What if I gave you the line with the equation $$ y = x^2 + 3, $$ would you know what it's slope is? It looks similar to the linear equation in slope-intercept form, but you probably have a feeling that the \(x\) being squared complicates things. And it does, since \(x^2\) is a parabola.

Parabola! |

Now, you

*could*draw tangent lines at a sampling of points along the parabola, and find the slope of those tangent lines, plot those slope values and approximate the slope of \(y = x^2 + 3\) and you would find that it came close to \(2x\). I can't speak for everyone here, but I find doing that unbelievably boring. Some algebra teacher once made me do that once and it was tiresome to say the least.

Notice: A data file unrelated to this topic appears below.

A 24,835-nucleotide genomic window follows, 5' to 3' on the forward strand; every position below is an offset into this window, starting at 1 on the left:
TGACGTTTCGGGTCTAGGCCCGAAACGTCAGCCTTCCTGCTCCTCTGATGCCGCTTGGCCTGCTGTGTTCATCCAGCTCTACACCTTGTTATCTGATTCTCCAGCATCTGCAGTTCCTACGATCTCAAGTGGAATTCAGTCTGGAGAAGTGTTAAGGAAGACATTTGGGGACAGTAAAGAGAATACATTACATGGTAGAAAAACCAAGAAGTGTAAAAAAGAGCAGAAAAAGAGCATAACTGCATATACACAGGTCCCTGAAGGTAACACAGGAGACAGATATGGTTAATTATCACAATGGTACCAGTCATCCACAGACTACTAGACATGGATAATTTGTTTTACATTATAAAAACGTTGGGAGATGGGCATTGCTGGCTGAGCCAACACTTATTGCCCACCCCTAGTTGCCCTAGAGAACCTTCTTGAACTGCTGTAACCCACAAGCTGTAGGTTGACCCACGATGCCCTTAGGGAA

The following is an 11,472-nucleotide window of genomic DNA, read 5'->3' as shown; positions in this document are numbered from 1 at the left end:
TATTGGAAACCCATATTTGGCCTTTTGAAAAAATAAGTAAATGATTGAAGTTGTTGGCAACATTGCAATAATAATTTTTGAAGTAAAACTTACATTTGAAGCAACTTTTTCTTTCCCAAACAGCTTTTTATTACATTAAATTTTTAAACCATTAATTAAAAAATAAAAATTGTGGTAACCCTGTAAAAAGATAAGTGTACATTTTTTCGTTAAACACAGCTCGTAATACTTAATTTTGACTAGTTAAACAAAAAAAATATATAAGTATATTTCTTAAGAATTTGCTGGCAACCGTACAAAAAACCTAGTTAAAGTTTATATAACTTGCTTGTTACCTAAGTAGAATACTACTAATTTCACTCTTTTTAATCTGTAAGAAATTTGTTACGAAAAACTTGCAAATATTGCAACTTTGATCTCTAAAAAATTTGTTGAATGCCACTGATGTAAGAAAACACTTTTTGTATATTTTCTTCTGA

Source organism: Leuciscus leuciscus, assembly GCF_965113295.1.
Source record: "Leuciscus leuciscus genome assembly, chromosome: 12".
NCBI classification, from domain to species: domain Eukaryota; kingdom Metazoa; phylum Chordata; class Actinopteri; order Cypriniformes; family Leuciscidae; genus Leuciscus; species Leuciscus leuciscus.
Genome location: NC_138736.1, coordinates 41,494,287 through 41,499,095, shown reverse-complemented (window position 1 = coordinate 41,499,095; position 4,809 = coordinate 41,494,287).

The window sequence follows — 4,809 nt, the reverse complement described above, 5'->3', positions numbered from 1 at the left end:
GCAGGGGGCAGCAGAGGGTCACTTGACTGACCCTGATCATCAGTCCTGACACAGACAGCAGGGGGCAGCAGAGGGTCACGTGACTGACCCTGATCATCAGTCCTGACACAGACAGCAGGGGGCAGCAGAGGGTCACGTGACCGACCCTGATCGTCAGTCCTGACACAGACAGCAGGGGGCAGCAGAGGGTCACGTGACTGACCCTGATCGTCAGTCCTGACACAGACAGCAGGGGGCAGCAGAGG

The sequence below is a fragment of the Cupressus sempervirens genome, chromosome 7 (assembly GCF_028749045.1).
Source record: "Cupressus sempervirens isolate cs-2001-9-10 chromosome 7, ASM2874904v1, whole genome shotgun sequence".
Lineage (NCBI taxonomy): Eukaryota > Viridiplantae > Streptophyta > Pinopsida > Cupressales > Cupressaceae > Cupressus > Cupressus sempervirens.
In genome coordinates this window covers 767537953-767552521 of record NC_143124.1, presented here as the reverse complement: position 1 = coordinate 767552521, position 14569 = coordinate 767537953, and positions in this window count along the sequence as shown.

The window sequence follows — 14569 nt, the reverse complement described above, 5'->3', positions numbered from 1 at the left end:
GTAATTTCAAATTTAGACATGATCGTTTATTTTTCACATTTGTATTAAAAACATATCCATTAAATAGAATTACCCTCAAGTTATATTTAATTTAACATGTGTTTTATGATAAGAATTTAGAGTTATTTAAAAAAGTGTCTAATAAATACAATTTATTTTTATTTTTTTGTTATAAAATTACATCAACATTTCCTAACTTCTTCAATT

But calculus and the tool of differentiation gives us a much better way. Remember, mathematicians do not "invent" new kinds of math to torture students and non-mathematicians. They develop new techniques because the old way was inefficient or tedious or just didn't work all that well. Calculus is a great example of this. Rather than calculating a bunch of individual slope points and extrapolating what we think the slope is, we can find the exact slope with a few simple rules, and a little new notation.

Let's look at our parabola again. So we have the equation $$y = x^2 +3$$ which describes the line itself. If we want to say that we are looking at the equation for the slope of that line we can write it in Leibniz notation as $$ \frac{dy}{dx}$$ which is nice and concise (there is also Lagrange notation and Newton notation). But Leibniz is nice for beginning with because it has a nice math to english translation: the change in \(y\) over the change in \(x\). This is the more formal way to say "rise over run" and is more generally applicable. Also, now that we are finding the slope of the parabola